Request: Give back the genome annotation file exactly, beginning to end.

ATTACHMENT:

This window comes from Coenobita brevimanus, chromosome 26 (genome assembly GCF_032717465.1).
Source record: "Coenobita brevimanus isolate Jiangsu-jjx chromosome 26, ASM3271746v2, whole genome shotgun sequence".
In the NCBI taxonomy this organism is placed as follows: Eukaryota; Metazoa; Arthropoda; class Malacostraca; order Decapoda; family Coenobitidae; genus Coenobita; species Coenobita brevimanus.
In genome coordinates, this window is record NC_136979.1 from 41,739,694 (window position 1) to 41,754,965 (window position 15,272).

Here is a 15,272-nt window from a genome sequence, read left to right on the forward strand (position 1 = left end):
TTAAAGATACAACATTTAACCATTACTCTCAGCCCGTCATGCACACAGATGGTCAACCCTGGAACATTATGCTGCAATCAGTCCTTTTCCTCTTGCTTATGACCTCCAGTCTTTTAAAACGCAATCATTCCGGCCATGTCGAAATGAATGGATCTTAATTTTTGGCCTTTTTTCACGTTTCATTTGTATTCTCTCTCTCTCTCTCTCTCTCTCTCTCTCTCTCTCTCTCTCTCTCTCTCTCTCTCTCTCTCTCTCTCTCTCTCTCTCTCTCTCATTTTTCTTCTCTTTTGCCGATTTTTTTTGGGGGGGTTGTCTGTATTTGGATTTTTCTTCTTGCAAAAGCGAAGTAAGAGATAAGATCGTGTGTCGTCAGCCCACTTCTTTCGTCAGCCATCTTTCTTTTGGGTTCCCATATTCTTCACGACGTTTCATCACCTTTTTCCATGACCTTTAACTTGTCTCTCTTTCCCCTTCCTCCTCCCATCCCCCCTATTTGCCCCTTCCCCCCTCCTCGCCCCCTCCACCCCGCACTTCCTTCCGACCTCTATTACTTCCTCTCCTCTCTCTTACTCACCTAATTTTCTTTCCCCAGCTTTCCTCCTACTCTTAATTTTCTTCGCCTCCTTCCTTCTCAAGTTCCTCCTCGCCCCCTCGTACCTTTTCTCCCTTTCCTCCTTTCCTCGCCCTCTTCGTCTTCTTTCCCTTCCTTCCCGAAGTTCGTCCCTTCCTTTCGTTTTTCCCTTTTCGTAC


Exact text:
This window comes from Coenobita brevimanus, chromosome 26 (genome assembly GCF_032717465.1).
Source record: "Coenobita brevimanus isolate Jiangsu-jjx chromosome 26, ASM3271746v2, whole genome shotgun sequence".
In the NCBI taxonomy this organism is placed as follows: Eukaryota; Metazoa; Arthropoda; class Malacostraca; order Decapoda; family Coenobitidae; genus Coenobita; species Coenobita brevimanus.
In genome coordinates, this window is record NC_136979.1 from 41,739,694 (window position 1) to 41,754,965 (window position 15,272).

Here is a 15,272-nt window from a genome sequence, read left to right on the forward strand (position 1 = left end):
TTAAAGATACAACATTTAACCATTACTCTCAGCCCGTCATGCACACAGATGGTCAACCCTGGAACATTATGCTGCAATCAGTCCTTTTCCTCTTGCTTATGACCTCCAGTCTTTTAAAACGCAATCATTCCGGCCATGTCGAAATGAATGGATCTTAATTTTTGGCCTTTTTTCACGTTTCATTTGTATTCTCTCTCTCTCTCTCTCTCTCTCTCTCTCTCTCTCTCTCTCTCTCTCTCTCTCTCTCTCTCTCTCTCTCTCTCTCTCTCTCTCATTTTTCTTCTCTTTTGCCGATTTTTTTTGGGGGGGTTGTCTGTATTTGGATTTTTCTTCTTGCAAAAGCGAAGTAAGAGATAAGATCGTGTGTCGTCAGCCCACTTCTTTCGTCAGCCATCTTTCTTTTGGGTTCCCATATTCTTCACGACGTTTCATCACCTTTTTCCATGACCTTTAACTTGTCTCTCTTTCCCCTTCCTCCTCCCATCCCCCCTATTTGCCCCTTCCCCCCTCCTCGCCCCCTCCACCCCGCACTTCCTTCCGACCTCTATTACTTCCTCTCCTCTCTCTTACTCACCTAATTTTCTTTCCCCAGCTTTCCTCCTACTCTTAATTTTCTTCGCCTCCTTCCTTCTCAAGTTCCTCCTCGCCCCCTCGTACCTTTTCTCCCTTTCCTCCTTTCCTCGCCCTCTTCGTCTTCTTTCCCTTCCTTCCCGAAGTTCGTCCCTTCCTTTCGTTTTTCCCTTTTCGTAC